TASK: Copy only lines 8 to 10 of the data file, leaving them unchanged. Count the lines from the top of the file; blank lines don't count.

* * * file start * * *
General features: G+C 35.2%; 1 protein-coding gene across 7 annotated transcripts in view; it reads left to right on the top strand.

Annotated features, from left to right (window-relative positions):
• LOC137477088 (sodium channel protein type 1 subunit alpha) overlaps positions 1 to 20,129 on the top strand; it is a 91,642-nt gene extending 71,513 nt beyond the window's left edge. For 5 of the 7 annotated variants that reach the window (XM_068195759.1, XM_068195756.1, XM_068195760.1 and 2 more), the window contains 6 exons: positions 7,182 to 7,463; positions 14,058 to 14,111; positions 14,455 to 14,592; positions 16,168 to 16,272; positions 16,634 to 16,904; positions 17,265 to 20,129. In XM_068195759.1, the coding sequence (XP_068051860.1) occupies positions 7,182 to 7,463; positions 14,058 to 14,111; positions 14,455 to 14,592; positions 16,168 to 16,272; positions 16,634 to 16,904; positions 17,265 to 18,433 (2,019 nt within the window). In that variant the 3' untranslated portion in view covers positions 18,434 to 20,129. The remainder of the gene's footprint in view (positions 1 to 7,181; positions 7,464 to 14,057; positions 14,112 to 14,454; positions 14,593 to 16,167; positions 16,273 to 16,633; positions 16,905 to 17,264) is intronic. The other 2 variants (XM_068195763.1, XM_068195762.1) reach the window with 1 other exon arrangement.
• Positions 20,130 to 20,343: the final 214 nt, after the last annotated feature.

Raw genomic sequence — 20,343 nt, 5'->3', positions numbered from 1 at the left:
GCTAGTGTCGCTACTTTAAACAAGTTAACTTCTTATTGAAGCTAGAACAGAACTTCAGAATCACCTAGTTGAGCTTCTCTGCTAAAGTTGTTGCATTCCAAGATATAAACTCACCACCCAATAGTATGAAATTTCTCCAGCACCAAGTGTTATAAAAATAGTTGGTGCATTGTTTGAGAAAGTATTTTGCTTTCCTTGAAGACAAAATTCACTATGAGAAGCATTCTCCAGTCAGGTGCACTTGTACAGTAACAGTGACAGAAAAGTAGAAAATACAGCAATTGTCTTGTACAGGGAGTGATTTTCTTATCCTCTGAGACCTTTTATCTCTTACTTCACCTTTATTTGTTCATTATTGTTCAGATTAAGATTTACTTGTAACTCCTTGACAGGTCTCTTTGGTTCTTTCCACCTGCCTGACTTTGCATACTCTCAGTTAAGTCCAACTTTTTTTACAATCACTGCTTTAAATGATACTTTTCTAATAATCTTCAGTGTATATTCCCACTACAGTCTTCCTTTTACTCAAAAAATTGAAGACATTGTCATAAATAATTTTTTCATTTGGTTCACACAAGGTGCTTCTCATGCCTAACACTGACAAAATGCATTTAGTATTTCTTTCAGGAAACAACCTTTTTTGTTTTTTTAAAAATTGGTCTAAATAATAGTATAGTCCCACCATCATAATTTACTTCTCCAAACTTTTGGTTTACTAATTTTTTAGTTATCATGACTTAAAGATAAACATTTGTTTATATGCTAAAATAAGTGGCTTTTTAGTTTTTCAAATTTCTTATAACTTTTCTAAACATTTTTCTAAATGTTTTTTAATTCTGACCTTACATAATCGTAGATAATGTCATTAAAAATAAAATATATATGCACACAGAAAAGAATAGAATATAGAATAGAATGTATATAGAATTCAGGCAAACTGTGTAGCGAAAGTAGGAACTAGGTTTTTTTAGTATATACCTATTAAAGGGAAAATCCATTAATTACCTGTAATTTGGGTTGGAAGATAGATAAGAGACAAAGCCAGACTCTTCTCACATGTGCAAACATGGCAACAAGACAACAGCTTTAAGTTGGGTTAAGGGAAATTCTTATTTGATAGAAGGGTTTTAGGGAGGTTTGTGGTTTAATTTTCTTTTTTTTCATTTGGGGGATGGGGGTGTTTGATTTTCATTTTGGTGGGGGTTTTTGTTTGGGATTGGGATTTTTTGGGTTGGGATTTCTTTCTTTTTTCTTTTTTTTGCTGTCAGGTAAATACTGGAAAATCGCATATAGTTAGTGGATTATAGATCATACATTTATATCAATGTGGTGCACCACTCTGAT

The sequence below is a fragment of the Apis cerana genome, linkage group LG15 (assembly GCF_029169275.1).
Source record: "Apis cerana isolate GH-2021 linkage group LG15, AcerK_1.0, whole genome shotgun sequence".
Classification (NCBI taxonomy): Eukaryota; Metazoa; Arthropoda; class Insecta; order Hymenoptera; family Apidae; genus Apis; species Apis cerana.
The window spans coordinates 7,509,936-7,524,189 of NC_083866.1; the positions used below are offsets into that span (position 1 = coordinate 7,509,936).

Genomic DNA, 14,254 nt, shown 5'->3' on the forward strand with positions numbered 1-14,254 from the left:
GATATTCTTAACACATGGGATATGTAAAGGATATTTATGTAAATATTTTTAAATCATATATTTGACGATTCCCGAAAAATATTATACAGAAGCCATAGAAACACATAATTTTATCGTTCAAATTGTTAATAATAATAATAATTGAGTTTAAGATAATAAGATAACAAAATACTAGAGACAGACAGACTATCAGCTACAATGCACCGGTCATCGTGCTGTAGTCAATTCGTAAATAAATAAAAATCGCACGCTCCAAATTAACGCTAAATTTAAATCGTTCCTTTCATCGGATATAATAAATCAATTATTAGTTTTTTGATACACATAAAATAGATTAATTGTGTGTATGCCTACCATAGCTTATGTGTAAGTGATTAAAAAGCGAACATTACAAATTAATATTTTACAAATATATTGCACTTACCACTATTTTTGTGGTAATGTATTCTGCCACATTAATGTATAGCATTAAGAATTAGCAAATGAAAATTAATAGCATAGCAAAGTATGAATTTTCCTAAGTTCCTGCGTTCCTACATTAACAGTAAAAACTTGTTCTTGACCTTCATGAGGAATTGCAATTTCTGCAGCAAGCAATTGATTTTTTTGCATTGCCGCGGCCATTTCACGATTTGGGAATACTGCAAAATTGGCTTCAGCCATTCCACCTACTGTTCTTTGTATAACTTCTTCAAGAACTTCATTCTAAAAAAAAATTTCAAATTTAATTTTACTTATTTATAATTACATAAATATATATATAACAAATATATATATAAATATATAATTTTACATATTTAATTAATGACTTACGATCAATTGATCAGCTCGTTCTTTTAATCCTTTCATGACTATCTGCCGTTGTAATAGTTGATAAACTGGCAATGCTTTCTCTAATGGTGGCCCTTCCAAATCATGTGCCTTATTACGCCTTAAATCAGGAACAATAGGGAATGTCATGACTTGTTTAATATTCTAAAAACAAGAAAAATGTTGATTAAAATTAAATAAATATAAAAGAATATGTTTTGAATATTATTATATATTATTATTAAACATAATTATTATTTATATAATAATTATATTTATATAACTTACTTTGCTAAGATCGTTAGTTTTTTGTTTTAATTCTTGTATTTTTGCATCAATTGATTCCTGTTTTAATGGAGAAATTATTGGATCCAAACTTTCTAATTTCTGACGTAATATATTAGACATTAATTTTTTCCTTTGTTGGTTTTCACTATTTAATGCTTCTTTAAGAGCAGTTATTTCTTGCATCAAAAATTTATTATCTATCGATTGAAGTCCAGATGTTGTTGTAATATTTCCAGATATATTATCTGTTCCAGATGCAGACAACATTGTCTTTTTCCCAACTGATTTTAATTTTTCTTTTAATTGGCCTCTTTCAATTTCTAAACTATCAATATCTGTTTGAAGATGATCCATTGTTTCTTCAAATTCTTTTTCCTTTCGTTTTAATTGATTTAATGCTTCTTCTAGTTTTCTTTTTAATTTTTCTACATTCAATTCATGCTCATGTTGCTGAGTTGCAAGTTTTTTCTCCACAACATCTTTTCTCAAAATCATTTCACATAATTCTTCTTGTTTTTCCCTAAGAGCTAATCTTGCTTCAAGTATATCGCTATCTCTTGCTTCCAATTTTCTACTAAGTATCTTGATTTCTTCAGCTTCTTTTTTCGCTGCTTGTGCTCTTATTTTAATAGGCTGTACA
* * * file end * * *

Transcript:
Source record: "Apis cerana isolate GH-2021 linkage group LG15, AcerK_1.0, whole genome shotgun sequence".
Classification (NCBI taxonomy): Eukaryota; Metazoa; Arthropoda; class Insecta; order Hymenoptera; family Apidae; genus Apis; species Apis cerana.
The window spans coordinates 7,509,936-7,524,189 of NC_083866.1; the positions used below are offsets into that span (position 1 = coordinate 7,509,936).